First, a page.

How Cyberport start-ups innovate to help Hongkongers adapt to Covid-19 pandemic
- Find Solution AI, Roborn and Bowtie are among the Hong Kong-based companies involved in the hi-tech hub’s ‘Braving the Epidemic’ campaign
- The start-ups offer solutions ranging from AI-assisted online learning to anti-epidemic robots and a virtual health insurance and information platform
As the Covid-19 pandemic continues to challenge and change our regular way of life, engineers and scientists have seen different types of technology emerge as essential tools in the “new normal”.
In response, Hong Kong’s hi-tech hub Cyberport launched the “Braving the Epidemic” campaign, which gathered more than 60 start-ups to develop technology solutions and new innovations to help the city fight the coronavirus, and also adapt to the daily challenges it has created.
The campaign now offers a range of applications designed to answer the needs of frontline medical staff, parents, schools and students doing remote learning, people required to quarantine at home, and disadvantaged communities. They also help businesses of all sizes that have taken an economic hit due to the pandemic.
Here’s what three of these start-ups have been doing to improve how we learn, manage our health and stay safe during the Covid-19 era in Hong Kong.
The way we learn
Find Solution AI is a tech company that seeks to enhance the educational process – not only for students in school, but adults in training programmes as well – by using artificial intelligence (AI) as a teaching assistance tool.
It developed learning software called 4LittleTrees that can detect students’ emotions and expressions, which helps teachers better understand their educational needs in order to make classes more effective.
The AI technology was originally developed for use in a traditional, in-person classroom setting, but as schools transitioned to online learning amid the pandemic, it was adopted as a remote teaching aid.
Viola Lam, CEO and founder of Find Solution AI, believes that remote classes will continue as part of the new normal. “After Covid, education will need a stronger personal touch in terms of online learning,” she said. “We will need to rethink both how we learn and how we teach – it’s a hybrid.”
The way we stay safe
When Mark Mak launched robotics start-up Roborn, he had a vision to create hi-tech solutions that foster cooperation between robots and humans. His company developed a humanoid robot with motion-control technology that can mimic hand movements, allowing it to work in areas that are too dangerous or difficult for people.
Then came Covid-19, which presented Mak with the opportunity to come up with new ways for robots to help people. In recent months, Roborn rolled out the PEP3000, an anti-epidemic robot that checks body temperatures, and the Unicorn, a smart robot that disinfects spaces using ultraviolet light.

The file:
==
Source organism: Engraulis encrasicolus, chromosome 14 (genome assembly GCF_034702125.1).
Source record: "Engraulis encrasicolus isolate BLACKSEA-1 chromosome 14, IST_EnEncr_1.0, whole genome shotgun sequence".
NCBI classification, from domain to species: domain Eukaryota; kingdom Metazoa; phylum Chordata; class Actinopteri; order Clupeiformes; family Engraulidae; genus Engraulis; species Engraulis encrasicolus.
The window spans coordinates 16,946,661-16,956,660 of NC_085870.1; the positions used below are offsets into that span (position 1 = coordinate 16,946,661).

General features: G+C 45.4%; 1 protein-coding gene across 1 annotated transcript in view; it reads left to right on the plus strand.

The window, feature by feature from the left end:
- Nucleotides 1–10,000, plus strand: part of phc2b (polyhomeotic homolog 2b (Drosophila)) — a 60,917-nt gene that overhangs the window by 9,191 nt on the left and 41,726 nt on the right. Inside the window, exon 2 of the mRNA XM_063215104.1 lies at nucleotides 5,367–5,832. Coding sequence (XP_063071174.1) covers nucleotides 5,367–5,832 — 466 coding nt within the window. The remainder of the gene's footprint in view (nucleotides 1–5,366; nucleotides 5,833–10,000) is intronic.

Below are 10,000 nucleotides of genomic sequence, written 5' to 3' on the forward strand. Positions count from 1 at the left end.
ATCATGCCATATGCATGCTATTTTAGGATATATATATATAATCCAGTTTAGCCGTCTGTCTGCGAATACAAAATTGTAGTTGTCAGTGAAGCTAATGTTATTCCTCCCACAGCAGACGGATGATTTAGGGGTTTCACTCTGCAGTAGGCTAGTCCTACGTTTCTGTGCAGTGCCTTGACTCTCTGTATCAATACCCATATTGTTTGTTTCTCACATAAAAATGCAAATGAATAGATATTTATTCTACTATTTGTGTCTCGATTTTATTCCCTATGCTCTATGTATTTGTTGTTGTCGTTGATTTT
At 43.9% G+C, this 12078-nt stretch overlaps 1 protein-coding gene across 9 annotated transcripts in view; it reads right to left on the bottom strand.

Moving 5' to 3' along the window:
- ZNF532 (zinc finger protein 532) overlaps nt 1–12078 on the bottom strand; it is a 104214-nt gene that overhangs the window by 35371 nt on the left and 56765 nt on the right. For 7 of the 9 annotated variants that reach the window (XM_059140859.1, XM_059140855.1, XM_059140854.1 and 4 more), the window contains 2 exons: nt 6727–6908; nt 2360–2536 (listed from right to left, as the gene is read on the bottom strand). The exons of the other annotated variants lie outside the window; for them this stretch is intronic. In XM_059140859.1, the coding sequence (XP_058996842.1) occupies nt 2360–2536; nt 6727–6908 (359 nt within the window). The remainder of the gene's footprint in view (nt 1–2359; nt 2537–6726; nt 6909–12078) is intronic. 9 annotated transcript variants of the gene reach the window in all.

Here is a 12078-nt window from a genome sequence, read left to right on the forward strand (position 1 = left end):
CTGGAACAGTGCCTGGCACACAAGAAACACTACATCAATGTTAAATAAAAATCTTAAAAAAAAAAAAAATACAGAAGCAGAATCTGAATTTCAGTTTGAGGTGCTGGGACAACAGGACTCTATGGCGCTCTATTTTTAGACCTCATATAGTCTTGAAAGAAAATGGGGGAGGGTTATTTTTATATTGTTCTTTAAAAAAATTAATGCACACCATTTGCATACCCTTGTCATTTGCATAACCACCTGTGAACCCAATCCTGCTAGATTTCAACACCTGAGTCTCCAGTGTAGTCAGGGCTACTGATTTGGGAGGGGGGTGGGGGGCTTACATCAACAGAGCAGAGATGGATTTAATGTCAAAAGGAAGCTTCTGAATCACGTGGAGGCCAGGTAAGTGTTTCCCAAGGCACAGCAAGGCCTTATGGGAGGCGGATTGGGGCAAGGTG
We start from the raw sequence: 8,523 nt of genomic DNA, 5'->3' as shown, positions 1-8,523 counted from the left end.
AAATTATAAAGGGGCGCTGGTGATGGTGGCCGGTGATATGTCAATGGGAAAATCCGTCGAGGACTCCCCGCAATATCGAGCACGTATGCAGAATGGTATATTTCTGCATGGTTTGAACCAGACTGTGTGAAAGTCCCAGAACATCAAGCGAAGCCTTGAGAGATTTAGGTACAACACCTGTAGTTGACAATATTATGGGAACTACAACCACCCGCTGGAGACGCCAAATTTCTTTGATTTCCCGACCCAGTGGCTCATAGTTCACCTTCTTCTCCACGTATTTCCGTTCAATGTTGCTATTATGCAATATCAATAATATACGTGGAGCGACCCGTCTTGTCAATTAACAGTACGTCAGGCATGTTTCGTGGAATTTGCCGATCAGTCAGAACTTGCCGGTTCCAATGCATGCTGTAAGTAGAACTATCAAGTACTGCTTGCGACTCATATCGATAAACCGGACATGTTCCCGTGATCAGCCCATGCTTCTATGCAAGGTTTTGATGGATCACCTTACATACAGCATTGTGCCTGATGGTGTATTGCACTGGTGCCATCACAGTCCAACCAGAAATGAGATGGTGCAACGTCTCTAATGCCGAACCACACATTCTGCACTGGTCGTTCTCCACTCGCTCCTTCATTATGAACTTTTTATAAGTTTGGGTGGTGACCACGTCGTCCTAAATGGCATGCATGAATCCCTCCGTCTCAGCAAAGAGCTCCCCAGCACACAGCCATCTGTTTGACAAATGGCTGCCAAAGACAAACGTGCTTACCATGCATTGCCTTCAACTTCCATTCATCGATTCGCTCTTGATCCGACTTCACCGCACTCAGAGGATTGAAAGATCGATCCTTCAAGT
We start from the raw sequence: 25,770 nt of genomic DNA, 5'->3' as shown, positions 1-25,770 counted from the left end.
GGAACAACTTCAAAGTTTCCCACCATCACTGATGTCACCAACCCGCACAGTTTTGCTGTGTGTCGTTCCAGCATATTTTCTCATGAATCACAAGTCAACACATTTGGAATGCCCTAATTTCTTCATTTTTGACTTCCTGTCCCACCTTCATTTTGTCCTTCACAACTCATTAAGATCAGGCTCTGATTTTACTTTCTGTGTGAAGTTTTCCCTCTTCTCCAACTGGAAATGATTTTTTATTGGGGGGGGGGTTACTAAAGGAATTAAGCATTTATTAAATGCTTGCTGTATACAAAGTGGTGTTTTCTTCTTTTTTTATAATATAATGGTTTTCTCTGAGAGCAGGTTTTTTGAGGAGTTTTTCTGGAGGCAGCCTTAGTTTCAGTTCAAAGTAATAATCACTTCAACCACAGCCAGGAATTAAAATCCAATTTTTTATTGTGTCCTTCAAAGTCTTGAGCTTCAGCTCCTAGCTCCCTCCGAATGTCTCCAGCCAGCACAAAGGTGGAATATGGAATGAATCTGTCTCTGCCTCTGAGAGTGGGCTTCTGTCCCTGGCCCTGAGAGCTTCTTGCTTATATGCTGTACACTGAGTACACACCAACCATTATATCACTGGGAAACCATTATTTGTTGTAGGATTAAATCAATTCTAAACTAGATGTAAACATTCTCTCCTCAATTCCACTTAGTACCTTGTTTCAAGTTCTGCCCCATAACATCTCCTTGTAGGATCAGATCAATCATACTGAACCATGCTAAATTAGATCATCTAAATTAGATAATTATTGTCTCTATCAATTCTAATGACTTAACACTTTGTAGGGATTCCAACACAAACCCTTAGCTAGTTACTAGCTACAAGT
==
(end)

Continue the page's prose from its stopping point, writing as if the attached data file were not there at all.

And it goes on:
“We’ve worked together with the [Hong Kong] government to deploy robots to various departments, such as the Transport and Fire Services departments,” said Mak, who is also Roborn’s chief technology officer. He plans to expand use of the robots in the private sector as well.
The company has also experimented with contactless technology, working with the Hong Kong Productivity Council to co-develop a device for elevators called kNOw Touch. It senses hand movements in front of the elevator’s panel of buttons, allowing riders to select a floor without having to touch anything.
The way we manage our health
The pandemic has made us more conscious of our health as well as our ability to deal with a medical crisis. While health insurance provides peace of mind from such concerns, the process of selecting and accessing a policy can often seem daunting.
Bowtie, Hong Kong’s first virtual health insurance provider, aims to simplify the experience by offering policies that are solely about protection. It also leverages technology to provide a platform that not only guides people through coverage options, but also educates them on preventative care – including tips on avoiding the coronavirus.
According to Gary Wong, head of growth at Bowtie, the company’s mindset considers educating customers on how to stay healthy to be just as important as covering their medical care.
Bowtie has also partnered with other Cyberport start-ups to engage different groups of workers and populations across the city. It demonstrates that, ultimately, innovators are driven to help people get through the new normal. “As we advance, start-ups will ask themselves: how do I create something virtual with a human touch?” Wong said.